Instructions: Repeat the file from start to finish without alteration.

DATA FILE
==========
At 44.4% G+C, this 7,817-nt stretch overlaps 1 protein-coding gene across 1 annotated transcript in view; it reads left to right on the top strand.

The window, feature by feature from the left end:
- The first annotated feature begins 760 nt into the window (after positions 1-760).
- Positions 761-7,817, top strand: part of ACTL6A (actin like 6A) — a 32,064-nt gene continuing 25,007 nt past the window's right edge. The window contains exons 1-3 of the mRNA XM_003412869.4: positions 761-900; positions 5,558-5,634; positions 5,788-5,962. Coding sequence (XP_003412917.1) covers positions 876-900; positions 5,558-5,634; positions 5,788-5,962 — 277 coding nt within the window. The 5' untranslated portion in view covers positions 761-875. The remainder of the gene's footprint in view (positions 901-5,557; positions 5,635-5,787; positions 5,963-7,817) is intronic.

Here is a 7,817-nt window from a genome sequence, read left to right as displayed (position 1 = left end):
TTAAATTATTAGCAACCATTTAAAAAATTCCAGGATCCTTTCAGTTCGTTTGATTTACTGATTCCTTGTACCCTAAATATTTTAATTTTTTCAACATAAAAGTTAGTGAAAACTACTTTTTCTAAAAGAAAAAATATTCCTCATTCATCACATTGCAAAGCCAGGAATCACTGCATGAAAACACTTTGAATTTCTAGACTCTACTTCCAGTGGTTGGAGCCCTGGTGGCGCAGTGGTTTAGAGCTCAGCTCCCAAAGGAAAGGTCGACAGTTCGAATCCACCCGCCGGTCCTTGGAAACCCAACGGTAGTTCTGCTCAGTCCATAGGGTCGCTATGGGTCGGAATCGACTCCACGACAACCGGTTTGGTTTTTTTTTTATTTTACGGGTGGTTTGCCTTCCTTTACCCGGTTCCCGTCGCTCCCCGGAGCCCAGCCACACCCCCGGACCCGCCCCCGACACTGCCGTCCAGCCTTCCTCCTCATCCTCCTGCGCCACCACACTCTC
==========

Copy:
At 44.4% G+C, this 7,817-nt stretch overlaps 1 protein-coding gene across 1 annotated transcript in view; it reads left to right on the top strand.

The window, feature by feature from the left end:
- The first annotated feature begins 760 nt into the window (after positions 1-760).
- Positions 761-7,817, top strand: part of ACTL6A (actin like 6A) — a 32,064-nt gene continuing 25,007 nt past the window's right edge. The window contains exons 1-3 of the mRNA XM_003412869.4: positions 761-900; positions 5,558-5,634; positions 5,788-5,962. Coding sequence (XP_003412917.1) covers positions 876-900; positions 5,558-5,634; positions 5,788-5,962 — 277 coding nt within the window. The 5' untranslated portion in view covers positions 761-875. The remainder of the gene's footprint in view (positions 901-5,557; positions 5,635-5,787; positions 5,963-7,817) is intronic.

Here is a 7,817-nt window from a genome sequence, read left to right as displayed (position 1 = left end):
TTAAATTATTAGCAACCATTTAAAAAATTCCAGGATCCTTTCAGTTCGTTTGATTTACTGATTCCTTGTACCCTAAATATTTTAATTTTTTCAACATAAAAGTTAGTGAAAACTACTTTTTCTAAAAGAAAAAATATTCCTCATTCATCACATTGCAAAGCCAGGAATCACTGCATGAAAACACTTTGAATTTCTAGACTCTACTTCCAGTGGTTGGAGCCCTGGTGGCGCAGTGGTTTAGAGCTCAGCTCCCAAAGGAAAGGTCGACAGTTCGAATCCACCCGCCGGTCCTTGGAAACCCAACGGTAGTTCTGCTCAGTCCATAGGGTCGCTATGGGTCGGAATCGACTCCACGACAACCGGTTTGGTTTTTTTTTTATTTTACGGGTGGTTTGCCTTCCTTTACCCGGTTCCCGTCGCTCCCCGGAGCCCAGCCACACCCCCGGACCCGCCCCCGACACTGCCGTCCAGCCTTCCTCCTCATCCTCCTGCGCCACCACACTCTC